Over the past few months, Mancunians have witnessed several protests and marches against child abuse.
The hashtag #SaveOurChildren has also been popping up across social media platforms.
But what really is this movement about?
If the past five years have revealed anything about British and American politics, it is that the establishment can no longer hold society together.
The latest symptom of the political centre collapsing has been the rise of conspiracy theories- and Manchester is not immune to this.
The group responsible for organizing these protests is the Manchester chapter of Freedom For The Children UK.
FFTC was first established in the United States in June and opened up shop in the UK not long after.
They have long been associated with QAnon, the conspiracy movement which believes that the world is governed by an elite cabal of paedophiles.
According to Lee Curtis, FFTCUK Manchester’s leader, the aim of these protests is to draw attention to “missing children”.
They want mainstream media to report for the “missing children” and Mr Curtis says that on average, 308 children go missing every day in the UK.
However, official figures show it’s a little less than that.
According to the National Crime Agency’s Missing Persons Data Report 2018/2019, a total of 75,918 were reported missing during these years.
That would mean an average of 208 children every day.
What is more important is that in 98 per cent of the cases, no harm was reported and 80 per cent of the children were found within 24 hours.
While the supporters of FFTCUK don’t openly promote the QAnon theory, it is possible to find QAnon slogans, theories and jargon used by them on their Facebook pages.
Facebook is the main form of dissemination for both FFTCUK as well as QAnon.
In a move to fight misinformation and harm caused by the QAnon conspiracy theory, Facebook decided at the start of October 2020 to ban QAnon themed groups.
However, as FFTCUK is not an organisation that openly supports QAnon, they avoided a ban. To be admitted to the private group one has to agree to keep the group ‘free from any discussion regarding Qanon, politics and pizzagate’.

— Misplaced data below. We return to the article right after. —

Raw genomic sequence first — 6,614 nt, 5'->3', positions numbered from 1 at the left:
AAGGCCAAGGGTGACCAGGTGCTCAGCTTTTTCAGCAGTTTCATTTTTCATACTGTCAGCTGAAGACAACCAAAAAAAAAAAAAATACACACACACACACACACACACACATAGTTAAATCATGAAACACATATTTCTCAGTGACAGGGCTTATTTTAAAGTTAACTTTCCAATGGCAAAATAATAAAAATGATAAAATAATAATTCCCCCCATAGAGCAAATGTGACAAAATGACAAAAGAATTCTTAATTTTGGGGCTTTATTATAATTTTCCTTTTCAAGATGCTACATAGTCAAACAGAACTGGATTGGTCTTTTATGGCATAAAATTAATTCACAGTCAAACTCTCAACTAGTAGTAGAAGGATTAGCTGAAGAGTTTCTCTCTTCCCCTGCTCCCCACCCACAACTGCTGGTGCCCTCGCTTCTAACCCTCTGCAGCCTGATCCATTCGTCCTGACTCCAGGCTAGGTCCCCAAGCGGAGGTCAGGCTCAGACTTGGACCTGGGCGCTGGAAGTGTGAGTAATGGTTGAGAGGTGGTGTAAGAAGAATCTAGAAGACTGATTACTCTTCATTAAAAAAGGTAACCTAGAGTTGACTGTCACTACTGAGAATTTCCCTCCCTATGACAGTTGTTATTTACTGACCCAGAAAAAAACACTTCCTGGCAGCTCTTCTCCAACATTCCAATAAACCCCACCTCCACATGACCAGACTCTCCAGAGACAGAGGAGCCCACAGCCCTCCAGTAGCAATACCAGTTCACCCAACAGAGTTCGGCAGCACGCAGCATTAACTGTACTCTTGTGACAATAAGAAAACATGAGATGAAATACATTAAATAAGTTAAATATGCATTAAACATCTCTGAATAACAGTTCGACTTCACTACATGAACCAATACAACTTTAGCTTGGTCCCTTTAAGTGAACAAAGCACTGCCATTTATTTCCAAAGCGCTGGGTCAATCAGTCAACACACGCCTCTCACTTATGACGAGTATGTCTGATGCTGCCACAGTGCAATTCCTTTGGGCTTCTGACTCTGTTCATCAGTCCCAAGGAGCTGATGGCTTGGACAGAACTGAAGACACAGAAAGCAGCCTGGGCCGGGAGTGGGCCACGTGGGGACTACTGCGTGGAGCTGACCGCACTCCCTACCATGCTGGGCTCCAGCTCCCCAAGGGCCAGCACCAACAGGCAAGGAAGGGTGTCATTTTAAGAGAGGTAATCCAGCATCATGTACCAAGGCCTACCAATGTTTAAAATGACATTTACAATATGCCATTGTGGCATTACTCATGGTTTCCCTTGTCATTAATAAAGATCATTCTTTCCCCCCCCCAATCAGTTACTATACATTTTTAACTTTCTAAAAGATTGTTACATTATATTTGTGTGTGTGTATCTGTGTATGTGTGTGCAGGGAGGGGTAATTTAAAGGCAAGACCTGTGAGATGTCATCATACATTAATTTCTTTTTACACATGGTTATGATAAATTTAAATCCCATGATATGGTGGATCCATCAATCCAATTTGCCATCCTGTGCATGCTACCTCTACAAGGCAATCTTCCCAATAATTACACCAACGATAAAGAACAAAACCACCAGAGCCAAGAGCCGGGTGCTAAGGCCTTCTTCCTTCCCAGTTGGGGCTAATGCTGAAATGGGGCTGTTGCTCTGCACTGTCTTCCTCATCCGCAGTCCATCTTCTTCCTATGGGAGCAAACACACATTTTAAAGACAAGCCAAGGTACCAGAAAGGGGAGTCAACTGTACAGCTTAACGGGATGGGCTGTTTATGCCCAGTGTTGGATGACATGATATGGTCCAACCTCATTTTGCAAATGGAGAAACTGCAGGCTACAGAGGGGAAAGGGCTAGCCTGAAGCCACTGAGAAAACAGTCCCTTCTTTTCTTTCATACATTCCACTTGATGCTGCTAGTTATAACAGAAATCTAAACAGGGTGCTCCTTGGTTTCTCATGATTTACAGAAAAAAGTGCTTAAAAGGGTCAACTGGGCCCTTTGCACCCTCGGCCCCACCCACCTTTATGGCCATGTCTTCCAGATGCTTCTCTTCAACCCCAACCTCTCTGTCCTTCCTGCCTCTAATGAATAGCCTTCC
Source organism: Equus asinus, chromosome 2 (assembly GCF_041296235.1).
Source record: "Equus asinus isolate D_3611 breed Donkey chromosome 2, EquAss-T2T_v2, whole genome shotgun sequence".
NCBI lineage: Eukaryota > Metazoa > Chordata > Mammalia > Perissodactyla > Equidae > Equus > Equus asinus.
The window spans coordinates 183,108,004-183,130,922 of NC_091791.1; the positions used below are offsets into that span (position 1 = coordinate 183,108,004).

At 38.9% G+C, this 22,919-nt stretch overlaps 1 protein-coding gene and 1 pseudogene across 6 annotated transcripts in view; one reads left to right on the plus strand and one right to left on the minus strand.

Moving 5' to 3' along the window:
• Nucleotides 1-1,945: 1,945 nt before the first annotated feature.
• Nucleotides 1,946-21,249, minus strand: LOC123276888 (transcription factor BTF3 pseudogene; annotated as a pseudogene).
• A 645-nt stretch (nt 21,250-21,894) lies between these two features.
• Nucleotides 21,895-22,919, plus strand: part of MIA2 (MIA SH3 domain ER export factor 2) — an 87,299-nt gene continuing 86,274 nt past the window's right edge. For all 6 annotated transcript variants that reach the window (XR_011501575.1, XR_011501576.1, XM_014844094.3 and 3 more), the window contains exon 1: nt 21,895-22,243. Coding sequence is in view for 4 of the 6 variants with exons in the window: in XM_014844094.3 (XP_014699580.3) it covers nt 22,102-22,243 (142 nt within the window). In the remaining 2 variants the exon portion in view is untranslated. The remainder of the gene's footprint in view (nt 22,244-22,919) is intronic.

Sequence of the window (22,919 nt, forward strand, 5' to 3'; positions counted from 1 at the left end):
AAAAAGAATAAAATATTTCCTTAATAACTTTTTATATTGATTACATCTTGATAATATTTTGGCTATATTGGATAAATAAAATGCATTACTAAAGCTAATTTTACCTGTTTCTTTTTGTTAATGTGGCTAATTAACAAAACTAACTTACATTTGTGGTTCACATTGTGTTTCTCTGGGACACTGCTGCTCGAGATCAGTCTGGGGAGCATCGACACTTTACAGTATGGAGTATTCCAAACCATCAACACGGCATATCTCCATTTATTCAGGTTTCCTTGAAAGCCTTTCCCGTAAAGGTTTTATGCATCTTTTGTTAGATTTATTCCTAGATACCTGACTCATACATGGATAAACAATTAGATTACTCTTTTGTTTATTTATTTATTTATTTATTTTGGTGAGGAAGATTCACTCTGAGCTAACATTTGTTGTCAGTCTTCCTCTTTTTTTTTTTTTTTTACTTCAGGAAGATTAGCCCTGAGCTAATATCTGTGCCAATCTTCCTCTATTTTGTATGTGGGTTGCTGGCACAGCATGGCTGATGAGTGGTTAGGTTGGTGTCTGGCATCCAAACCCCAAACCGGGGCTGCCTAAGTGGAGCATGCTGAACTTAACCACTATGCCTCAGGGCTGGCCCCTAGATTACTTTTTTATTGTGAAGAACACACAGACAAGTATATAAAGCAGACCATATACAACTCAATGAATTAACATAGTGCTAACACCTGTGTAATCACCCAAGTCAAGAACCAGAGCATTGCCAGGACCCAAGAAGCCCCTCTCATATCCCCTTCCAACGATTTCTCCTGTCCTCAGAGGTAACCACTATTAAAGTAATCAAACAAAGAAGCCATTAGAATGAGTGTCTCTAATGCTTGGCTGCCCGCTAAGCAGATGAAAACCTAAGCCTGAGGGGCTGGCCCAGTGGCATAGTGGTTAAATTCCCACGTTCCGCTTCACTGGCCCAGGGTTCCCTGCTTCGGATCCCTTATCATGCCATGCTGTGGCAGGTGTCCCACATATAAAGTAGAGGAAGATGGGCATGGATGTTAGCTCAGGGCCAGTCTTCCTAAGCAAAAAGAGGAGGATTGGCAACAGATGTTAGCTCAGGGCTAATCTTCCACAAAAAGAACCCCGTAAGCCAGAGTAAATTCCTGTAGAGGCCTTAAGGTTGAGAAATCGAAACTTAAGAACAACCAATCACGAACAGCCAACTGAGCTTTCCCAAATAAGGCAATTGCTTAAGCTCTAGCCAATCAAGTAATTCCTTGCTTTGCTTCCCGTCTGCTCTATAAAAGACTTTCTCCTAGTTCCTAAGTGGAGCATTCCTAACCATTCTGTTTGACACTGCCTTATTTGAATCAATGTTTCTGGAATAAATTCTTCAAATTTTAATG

It would be an exaggeration to state that members of FFTCUK all believe in QAnon conspiracy theories.
However, a look through the Facebook profiles of Lee Curtis and Laura Ward, the UK coordinator of FFTC, shows you that they might well be.
On his Facebook, Mr. Curtis liked a comment left on one of his posts that read, “WWG1WGA”, a reference to the QAnon slogan of “Where We Go One, We Go All”.
Miss Ward has reposted an image on her Face-book of a protestor holding up a sign that has the words “#PizzaGate #Adrenochrome #Pe-doWood” on it; all referencing QAnon conspiracies.
Mr Curtis seems genuinely concerned about child abuse in powerful organisations like the BBC and talks about real cases of child abuse that were committed by ex-BBC employees like Jimmy Savile and Dave Lee Travis.
The grooming gangs that have long dominated the news cycle have also found mention in the FFTCUK protests.
At a protest in front of BBC’s Quay House on October 10, the name of Victoria Agoglia was mentioned.
Agoglia was a 15-year-old girl who died after being forcibly injected with heroin by a grooming gang member in South Manchester.
Mayor Andy Burnham had commissioned a report into this case earlier this year.
Ultimately, these conspiracy theories reveal a deep mistrust in public institutions and ordinary members of FFTCUK can easily be drawn to-wards extremes, whenever they feel like public institutions are failing them by siding with the powerful.